But for it to really work, every housedebtor needs to fundamentally wonder if he's really just a squatter, an adverse possessor, who ought to just stop paying the bank but stay in the house.

The NYT piece (linked at the Robb post) gives the gist of Sterling's basic idea. I bookmarked the Robb post but didn't follow his other link yet.

The gist of it all seems to be: The elites have conscripted us into this connectivity for their own purposes, and they intend to enforce control of it. But what if we can figure out a way to turn the tables on them and use this connectivity toward real world organizing?

There's been a lot written on that theme lately. I don't normally care for Gladwell, but his piece on the subject was pretty solid.

Online organizing can only be worthwhile if it leads to and then supplements real world action.

In a still-vague way I'm associating this with a thesis of Goodwyn's book on the Populist movement, that an alternate political party can arise only out of a vigorous socioeconomic movement, and this movement in turn must be grounded in a specific action.

In both cases the link is that we must have the characteristic action which the politics arise from, or the Internet activism supplements....

Well, the ideas are still raw. I'm turning them over like half-baked compost.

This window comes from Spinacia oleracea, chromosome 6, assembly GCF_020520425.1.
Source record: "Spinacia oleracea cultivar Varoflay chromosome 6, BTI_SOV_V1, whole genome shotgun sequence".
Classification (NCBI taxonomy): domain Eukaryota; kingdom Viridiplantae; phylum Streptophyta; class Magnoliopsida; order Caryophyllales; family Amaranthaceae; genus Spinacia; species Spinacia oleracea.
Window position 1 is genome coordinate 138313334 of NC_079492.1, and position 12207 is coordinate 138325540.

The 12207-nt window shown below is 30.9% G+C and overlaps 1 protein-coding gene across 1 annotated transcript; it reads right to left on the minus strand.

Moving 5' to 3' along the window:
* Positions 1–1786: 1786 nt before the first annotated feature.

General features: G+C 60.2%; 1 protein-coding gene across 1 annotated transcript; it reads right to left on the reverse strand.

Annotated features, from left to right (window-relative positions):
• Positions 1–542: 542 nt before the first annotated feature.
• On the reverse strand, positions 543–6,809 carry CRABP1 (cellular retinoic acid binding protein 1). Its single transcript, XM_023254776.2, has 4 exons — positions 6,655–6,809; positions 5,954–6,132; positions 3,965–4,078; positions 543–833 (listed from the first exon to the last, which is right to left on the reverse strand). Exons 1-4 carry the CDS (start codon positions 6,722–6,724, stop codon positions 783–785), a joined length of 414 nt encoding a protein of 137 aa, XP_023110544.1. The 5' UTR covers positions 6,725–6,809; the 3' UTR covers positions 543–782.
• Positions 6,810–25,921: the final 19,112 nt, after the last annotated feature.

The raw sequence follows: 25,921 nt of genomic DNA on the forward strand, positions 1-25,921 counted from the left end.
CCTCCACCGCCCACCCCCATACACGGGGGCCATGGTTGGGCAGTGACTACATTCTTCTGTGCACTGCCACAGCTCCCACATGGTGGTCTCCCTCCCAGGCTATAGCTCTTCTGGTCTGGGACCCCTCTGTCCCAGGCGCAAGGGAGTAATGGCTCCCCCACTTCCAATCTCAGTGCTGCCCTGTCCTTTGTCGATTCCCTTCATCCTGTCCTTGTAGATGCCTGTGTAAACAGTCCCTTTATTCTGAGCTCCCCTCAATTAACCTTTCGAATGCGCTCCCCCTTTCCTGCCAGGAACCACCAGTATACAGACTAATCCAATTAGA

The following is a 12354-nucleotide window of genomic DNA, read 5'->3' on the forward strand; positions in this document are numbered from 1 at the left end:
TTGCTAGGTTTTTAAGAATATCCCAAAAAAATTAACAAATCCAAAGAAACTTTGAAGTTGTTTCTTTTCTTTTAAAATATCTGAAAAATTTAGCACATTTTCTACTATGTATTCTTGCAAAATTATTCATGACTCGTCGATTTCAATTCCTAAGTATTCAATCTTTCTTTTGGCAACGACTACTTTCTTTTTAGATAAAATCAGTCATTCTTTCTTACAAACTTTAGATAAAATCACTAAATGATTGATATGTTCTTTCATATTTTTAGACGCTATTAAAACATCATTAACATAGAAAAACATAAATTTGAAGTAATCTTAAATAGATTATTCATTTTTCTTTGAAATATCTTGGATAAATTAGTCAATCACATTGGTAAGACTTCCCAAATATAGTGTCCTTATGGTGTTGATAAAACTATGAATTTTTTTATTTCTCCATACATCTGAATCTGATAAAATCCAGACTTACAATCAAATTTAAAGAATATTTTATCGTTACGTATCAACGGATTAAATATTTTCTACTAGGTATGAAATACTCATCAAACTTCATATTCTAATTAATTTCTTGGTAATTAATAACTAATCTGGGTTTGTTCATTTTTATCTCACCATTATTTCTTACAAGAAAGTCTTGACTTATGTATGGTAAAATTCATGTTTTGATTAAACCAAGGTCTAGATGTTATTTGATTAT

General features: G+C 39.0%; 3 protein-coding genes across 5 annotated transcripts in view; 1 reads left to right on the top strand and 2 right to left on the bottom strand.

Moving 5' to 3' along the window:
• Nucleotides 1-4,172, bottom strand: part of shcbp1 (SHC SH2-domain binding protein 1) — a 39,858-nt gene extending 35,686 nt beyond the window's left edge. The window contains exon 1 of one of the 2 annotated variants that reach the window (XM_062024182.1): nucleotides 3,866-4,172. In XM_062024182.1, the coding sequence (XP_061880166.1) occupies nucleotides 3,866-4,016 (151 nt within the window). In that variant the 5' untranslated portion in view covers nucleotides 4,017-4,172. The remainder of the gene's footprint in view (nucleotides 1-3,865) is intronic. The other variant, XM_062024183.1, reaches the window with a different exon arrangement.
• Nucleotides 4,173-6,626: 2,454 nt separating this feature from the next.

Edwardo said...

Russ wrote:

"I gather from what I read that the number of people facing foreclosure who are demanding to see the note is snowballing. That's a good start."

I think "lawyers" have recognized a potential bonanza, and their avarice-some deadly sins can, at times, act as forces for good- has helped light the fuse for those in the foreclosure fiasco.

What I am taking away from the following comment,

"But for it to really work, every house debtor needs to fundamentally wonder if he's really just a squatter, an adverse possessor, who ought to just stop paying the bank but stay in the house."

which may not be what you intend, is that upon considering which group they are in, they act accordingly. Or more to the point, honorably. Is that correct?

Anonymous said...

I meant them as the same group, but I was just brainwashing terms.

"Squatting", meaning one is not "legally" on the land (in this case, because the law has abdicated). That was an unorthodox use of the term.

"Adverse possession", more like that one has lived openly, maintained the property, paid the property taxes, and in light of this evident abdication of legality by the banks, should feel free to consider the land theirs free and clear. That's closer to an orthodox meaning.

And then, I've long advocated organized squatting in the normal sense of the term, where it comes to foreclosed and vacant parcels the banks are just allowing to rot.

I want everyone to act honorably. That means rejecting the position of the banks as completely illegitimate, in every way. I discuss that at greater length in today's post.

There's nothing really new in it; it's all things I've said before. But this is my first stab at tying it all together in one package.

Anonymous said...

Ugh, that's, "brainstorming".